Learn about barriers to market entry and local requirements, i.e., things to be aware of when entering the market for this country.
Romania overthrew its communist regime more than 30 years ago, yet the Romanian government still plays an oversized role in the economy in terms of employment, ownership of assets, and influence on the business environment. State-owned enterprises shape many industries, acting as dominant customers, suppliers, or, in some cases, competitors. Despite pleas from the international finance and business community, state-owned enterprises in the country do not regularly utilize private management.
While some progress has been made since joining the EU in 2007, companies in Romania still report challenges regarding the independence and efficiency of the judicial system, corruption, bureaucracy, and political instability. Romania’s poor infrastructure continues to negatively impact business costs, productivity, public safety, and the country’s ability to attract foreign investment. The country’s connections to the rest of the EU’s transportation infrastructure are still underdeveloped, which holds back the country’s ability to realize its full potential for new investment, trade, and tourism.
Romania is not a member of the “Euro Zone”, so payments are made in local currency – the New Romanian Lei (RON). However, many companies and consumers have debt denominated in euros, and most big-ticket consumer items (i.e., real estate, cars, and major appliances) are priced in euros. This creates trade inefficiencies due to higher transaction costs and exchange rate fluctuations.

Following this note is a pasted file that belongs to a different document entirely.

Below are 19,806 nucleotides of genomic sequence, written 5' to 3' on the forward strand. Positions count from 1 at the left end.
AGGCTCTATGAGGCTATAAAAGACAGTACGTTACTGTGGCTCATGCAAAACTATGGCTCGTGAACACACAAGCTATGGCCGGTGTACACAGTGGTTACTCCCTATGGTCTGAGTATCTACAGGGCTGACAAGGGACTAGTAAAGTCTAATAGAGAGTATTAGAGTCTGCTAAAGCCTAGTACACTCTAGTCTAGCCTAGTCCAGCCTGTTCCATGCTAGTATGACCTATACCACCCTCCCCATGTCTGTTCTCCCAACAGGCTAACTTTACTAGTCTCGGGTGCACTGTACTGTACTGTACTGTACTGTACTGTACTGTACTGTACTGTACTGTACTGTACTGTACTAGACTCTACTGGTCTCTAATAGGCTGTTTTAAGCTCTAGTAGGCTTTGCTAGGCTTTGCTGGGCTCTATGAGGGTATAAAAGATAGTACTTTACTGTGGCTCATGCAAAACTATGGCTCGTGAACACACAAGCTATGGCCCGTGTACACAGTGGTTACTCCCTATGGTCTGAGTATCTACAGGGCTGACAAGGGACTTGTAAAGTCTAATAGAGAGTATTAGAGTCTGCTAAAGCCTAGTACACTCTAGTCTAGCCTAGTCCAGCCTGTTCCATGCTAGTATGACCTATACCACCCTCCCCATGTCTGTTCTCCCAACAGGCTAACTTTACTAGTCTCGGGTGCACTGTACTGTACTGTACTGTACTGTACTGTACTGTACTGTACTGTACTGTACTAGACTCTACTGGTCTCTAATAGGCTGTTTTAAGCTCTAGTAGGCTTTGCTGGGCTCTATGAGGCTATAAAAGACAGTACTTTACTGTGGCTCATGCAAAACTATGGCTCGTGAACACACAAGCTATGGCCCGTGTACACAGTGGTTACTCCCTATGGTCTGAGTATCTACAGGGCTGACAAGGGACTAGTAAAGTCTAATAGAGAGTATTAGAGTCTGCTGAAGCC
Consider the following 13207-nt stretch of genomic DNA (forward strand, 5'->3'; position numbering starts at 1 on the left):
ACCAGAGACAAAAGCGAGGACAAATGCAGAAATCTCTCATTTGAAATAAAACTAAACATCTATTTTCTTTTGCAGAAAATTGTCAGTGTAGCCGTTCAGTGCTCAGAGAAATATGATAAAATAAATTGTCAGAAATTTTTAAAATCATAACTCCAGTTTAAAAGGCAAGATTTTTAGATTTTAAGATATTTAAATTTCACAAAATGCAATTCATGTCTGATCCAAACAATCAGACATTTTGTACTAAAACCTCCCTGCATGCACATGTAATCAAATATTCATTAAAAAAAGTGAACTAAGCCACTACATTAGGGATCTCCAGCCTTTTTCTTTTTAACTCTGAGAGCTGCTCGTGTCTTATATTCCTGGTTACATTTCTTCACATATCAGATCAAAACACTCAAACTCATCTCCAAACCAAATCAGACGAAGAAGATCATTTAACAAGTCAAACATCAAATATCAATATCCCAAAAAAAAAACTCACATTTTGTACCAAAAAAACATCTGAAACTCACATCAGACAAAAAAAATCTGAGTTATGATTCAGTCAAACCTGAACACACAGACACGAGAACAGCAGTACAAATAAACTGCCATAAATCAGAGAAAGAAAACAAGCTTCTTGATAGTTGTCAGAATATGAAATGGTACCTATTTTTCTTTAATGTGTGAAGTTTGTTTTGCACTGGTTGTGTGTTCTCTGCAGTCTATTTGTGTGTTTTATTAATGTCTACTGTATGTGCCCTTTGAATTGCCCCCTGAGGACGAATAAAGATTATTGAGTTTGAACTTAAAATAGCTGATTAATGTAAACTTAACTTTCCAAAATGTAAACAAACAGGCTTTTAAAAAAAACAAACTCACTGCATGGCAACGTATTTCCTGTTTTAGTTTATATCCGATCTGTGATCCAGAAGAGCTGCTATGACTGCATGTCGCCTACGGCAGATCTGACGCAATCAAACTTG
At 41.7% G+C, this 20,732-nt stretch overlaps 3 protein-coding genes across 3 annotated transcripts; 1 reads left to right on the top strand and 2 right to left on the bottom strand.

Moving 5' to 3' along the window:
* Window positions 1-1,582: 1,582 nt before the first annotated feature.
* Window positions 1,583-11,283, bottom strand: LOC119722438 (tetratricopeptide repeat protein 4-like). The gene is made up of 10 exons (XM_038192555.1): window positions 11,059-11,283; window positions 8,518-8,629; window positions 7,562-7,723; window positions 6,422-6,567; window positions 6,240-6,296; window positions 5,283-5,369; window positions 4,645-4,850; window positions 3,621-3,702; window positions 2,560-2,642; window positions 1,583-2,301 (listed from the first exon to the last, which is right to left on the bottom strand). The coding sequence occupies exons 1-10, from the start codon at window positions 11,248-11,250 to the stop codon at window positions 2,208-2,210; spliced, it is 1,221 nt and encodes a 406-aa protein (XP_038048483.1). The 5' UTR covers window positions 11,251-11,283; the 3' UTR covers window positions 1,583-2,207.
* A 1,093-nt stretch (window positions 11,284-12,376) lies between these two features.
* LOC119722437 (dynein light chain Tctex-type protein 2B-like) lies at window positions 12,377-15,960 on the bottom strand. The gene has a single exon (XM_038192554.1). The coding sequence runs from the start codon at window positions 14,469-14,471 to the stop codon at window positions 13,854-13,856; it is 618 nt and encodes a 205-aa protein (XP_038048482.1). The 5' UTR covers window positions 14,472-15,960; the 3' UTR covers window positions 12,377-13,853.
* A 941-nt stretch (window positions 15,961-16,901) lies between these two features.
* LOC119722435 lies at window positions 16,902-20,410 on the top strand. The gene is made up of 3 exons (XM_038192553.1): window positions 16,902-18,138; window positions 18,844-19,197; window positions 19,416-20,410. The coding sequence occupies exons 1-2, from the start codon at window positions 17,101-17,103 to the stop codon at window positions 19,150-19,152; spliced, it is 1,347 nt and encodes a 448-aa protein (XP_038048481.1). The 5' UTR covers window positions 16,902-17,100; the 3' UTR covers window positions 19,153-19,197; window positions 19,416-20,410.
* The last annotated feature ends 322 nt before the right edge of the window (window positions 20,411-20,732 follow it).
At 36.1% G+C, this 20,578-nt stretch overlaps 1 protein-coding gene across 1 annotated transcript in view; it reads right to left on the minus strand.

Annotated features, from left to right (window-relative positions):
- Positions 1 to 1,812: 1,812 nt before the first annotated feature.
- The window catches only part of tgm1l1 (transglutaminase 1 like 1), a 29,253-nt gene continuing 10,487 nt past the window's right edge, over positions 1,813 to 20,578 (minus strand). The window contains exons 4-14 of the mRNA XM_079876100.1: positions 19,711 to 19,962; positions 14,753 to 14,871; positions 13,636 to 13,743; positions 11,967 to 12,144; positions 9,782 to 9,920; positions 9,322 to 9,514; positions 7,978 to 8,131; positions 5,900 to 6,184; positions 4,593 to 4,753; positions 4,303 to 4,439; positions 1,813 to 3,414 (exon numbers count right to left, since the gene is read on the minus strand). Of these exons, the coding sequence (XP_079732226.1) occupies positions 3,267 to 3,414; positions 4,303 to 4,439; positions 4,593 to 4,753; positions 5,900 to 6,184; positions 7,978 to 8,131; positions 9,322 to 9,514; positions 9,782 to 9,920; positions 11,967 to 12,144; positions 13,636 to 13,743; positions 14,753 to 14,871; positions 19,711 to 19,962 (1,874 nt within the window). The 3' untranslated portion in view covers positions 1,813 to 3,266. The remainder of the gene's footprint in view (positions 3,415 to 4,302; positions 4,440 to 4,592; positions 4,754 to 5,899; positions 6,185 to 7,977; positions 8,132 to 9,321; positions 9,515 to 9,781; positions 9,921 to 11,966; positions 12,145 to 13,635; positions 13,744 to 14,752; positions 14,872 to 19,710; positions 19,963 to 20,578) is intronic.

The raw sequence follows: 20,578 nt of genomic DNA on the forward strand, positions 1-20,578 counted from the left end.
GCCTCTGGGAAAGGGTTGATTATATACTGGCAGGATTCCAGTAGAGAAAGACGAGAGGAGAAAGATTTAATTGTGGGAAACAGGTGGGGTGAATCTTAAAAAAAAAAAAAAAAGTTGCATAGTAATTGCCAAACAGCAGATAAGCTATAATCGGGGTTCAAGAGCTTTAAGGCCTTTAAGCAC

Many U.S. firms operating in Romania face ongoing challenging with recruiting and retaining employees. A fast growing economy, increasing investments and the ability for Romanians to work for higher wages elsewhere in the EU have led to a labor shortage. This shortage is more pronounced in northern and western parts of the country where employers often bus in workers from villages. While unemployment rates are higher in the Moldova region, companies report that skilled workers are harder to find in the lesser-developed eastern portions of the country.
All companies operating in Romania report complaints with frequent legislative changes without prior private sector consultations. Regulatory Impact Assements (RIAs) are very rare and laws can change with little notice.
Uncertainties and risks to the growth outlook are high, but generally remain balanced.
The risks posed by the emergence and spread of COVID-19 virus variants underline the importance of further accelerating the pace of vaccination campaigns. Economic risks relate in particular to the reaction of households and businesses to changes in restrictions.
Inflation may turn out to be higher than expected, if supply constraints are more persistent and price pressures have a stronger impact on consumer prices.
Most respondents to a recent survey (see below) in Romania considered that the country’s biggest problem in 2020 was the health system, followed by the country’s economic situation. Only two percent of Romanians thought that terrorism was a threat
Chart: results of a survey of Romanian population listing top problems in 2020:
Source: Statista 2021